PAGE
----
Personal Finance

This tax savings strategy for massive IRAs could be on the way out

Key Points
  • The House passed a bill last month to enhance retirement savings, known as the Secure Act.
  • The bill has a provision that would force most nonspouse beneficiaries to exhaust an inherited IRA within 10 years of the original owner’s death.
  • Other strategies to pass on wealth could emerge, including charitable remainder trusts.
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Legislation that will help workers save for retirement could also have a chilling effect on a strategy to pass individual retirement accounts on to heirs.

The bill, known as the Secure Act, sailed through the House on May 23. Legislators on both sides of the aisle voted in favor, 417 to 3.

This legislation makes it easier for small employers to pool together resources to sponsor 401(k) plans and repeals the maximum age of 70½ for contributions to traditional IRAs.

However, those enhancements come at a cost.

House committee passes bill to help Americans save for retirement
House committee passes bill to help Americans save for retirement

There's a revenue provision tucked in the bill that would require most nonspouse beneficiaries to zero out inherited IRAs within 10 years of the original owner's death.

This chills a tactic that wealthy owners use to pass on large retirement accounts and save on taxes, known as the "stretch IRA."

In this strategy, younger heirs — your kids and grandkids, for instance — can take required minimum distributions from the inherited IRA based on their own longer life expectancy.

As a result, these heirs can "stretch" the IRA's tax-deferred growth for many years while taking those small distributions.

"The stretch gave you benefits without making much of a trade-off," said Jeffrey Levine, CPA and CEO of BluePrint Wealth Alliance in Garden City, New York. "The question is now, 'Are we comfortable with everything in this IRA going to the kids in a 10-year period?'"

Stretching an IRA

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Under current law, if you inherit an IRA from someone who isn't your spouse, you're generally required to start taking minimum distributions calculated on your life expectancy by Dec. 31 after the year the original account owner died.

The House bill would force a distribution of the account's value within 10 years.

A similar bill making its way through the Senate, the Retirement Enhancement and Savings Act of 2019, would distribute the account in five years if the beneficiary is not a spouse and if the account value exceeds $400,000 as of the date of death.

Both bills make an exception if the beneficiary is the surviving spouse, a disabled or chronically ill person, an individual who is no more than 10 years younger than the account owner or the minor child of the account owner.

Preserving tax deferral

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The stretch IRA is most beneficial to young heirs of large accounts. These people have years of tax-deferred growth ahead of them, and they only need to take a small distribution each year.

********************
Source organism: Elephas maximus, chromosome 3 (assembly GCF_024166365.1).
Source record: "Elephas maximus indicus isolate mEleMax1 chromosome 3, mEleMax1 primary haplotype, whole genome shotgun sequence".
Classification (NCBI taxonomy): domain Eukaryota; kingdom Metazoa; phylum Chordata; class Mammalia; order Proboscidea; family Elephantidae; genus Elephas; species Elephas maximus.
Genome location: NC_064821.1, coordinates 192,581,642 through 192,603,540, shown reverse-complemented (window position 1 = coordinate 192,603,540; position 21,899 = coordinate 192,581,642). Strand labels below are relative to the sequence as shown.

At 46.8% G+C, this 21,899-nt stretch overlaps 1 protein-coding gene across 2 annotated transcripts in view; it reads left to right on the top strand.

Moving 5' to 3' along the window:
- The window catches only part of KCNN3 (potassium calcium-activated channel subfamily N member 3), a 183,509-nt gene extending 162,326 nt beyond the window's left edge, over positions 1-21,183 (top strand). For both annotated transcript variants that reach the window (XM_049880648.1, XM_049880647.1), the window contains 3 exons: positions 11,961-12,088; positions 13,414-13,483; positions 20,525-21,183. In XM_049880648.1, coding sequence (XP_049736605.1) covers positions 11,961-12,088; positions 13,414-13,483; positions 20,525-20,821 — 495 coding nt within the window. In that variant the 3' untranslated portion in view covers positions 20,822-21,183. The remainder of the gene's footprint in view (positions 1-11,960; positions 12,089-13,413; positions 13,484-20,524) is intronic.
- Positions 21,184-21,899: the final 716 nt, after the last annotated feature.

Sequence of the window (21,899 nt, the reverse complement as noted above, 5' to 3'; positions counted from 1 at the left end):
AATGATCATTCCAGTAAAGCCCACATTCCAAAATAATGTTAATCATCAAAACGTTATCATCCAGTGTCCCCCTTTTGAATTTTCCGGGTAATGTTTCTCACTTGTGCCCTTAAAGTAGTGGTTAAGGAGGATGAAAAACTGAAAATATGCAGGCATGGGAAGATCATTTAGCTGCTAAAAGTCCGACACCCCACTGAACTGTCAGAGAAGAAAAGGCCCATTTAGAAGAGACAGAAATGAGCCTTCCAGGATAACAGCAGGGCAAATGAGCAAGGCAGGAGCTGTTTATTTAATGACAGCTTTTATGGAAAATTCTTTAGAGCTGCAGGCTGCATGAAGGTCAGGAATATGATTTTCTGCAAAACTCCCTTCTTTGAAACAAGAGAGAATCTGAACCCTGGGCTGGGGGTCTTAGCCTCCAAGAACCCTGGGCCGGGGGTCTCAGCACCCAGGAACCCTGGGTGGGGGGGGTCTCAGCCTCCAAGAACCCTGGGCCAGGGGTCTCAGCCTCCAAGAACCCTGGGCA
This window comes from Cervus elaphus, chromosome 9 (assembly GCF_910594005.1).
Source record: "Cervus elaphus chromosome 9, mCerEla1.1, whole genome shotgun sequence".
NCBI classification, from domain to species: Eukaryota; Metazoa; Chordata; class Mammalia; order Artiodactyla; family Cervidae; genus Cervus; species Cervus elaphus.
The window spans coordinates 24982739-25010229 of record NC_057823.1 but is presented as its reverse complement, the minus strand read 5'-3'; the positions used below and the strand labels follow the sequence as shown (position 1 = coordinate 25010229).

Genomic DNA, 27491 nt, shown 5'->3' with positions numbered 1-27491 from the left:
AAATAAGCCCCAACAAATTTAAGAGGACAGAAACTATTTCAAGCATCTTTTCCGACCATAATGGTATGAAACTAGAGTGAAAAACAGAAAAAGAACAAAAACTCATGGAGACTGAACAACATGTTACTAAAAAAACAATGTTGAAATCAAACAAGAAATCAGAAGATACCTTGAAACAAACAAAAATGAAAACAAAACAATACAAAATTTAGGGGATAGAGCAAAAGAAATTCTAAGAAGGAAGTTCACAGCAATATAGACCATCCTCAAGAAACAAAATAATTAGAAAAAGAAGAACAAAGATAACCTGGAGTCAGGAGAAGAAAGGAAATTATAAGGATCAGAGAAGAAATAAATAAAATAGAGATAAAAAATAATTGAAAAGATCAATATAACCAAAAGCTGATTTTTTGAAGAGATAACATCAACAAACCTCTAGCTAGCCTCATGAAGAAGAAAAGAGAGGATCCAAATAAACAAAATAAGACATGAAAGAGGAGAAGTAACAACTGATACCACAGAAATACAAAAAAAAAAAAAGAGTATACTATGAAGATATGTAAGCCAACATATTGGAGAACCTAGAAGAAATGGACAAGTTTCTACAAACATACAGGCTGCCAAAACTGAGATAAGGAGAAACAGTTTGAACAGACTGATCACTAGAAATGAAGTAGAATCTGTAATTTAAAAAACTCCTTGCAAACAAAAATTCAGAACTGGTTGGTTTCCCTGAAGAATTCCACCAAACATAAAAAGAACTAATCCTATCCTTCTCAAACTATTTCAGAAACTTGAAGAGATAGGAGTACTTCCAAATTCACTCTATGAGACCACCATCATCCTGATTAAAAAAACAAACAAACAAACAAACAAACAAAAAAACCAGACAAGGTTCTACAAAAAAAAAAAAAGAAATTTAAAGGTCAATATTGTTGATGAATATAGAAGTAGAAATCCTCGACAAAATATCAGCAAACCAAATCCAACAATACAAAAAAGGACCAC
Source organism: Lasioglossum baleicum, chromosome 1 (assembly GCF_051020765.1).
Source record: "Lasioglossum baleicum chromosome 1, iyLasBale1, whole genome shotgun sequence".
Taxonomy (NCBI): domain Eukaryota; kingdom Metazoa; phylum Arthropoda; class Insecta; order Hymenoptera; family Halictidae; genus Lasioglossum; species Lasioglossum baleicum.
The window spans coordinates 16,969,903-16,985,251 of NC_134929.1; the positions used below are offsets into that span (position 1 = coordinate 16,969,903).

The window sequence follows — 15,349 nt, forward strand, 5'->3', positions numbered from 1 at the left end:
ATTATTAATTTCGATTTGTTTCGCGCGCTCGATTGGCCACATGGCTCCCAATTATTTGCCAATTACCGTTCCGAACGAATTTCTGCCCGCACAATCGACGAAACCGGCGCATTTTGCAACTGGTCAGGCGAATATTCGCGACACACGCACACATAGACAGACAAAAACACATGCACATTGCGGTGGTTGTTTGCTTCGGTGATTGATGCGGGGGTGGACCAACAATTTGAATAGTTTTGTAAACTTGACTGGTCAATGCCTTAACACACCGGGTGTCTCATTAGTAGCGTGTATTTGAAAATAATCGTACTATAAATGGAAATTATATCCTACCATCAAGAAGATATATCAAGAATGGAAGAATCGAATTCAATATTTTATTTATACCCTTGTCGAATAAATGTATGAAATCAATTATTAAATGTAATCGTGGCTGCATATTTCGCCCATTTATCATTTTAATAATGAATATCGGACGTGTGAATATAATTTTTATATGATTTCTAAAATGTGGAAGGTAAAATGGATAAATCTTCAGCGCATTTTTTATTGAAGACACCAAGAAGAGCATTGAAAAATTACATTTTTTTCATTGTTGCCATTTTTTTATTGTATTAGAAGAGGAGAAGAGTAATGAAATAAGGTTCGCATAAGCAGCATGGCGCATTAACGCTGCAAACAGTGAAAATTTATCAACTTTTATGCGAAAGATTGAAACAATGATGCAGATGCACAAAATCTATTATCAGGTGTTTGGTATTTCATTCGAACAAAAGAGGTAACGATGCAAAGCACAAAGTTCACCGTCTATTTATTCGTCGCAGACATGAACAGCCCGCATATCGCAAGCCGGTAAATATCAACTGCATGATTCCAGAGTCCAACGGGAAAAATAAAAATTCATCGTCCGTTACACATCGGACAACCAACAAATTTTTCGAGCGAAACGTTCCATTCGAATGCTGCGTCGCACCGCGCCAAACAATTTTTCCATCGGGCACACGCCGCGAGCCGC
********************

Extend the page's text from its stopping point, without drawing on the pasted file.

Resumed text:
For example, based on current law, a 22-year-old who inherits a $1 million IRA as a nonspouse beneficiary would be on the hook for an RMD of $16,400 or 1.64% of the account's value that first year, said Levine.

That distribution is subject to income taxes.

If you fast-forward 18 years, that beneficiary is then 40 years old. That year, s/he is responsible for a distribution of 2.32% of the value of the IRA, Levine said.

"We're still talking about an exceptionally small percentage of the account that must be distributed each year," he said.

On the other hand, an accelerated distribution of the account over a much shorter period would result in a large tax bite, Levine said.

Other methods emerge

Retirement bill gets bipartisan support
Retirement bill gets bipartisan support

Tax experts are looking at a couple of alternative strategies that IRA owners might consider to minimize taxes while passing on the account to a nonspouse heir, if the bill passes.

• Charitable remainder trusts: These trusts allow investors to leave assets to a charitable organization and to a beneficiary.

Your beneficiary would collect a stream of income from the assets for a specified time span. At the end of that period, the charity collects whatever is left.

"The distributions are made during the term of the trust to the individual, and you can get the stretch benefit there," said Suzanne Shier, chief tax strategist at Northern Trust in the greater Chicago area.

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"It's for people who have charitable motivations, a tax minimization motivation and an appetite for the complexity of charitable trusts," she said.

To make this work, you would have to name the trust as the beneficiary of the IRA, a move that can be a tax minefield if done incorrectly. Make sure you coordinate with a CPA and an estate planning attorney if you're considering this route.

• Life insurance: "With life insurance, you could get more money tax-free without any RMD or complexity, and just bypass the whole system,'" said Ed Slott, CPA and founder of Ed Slott and Co. in Rockville Centre, New York.

Generally, the death benefit of a life insurance policy is excluded from the recipient's gross income. Your premium dollar also goes further.

"If you have $100,000 in an IRA, it's just $100,000," said Slott. "But if you're spending $100,000 on life insurance, that might be worth $500,000 in death benefits."

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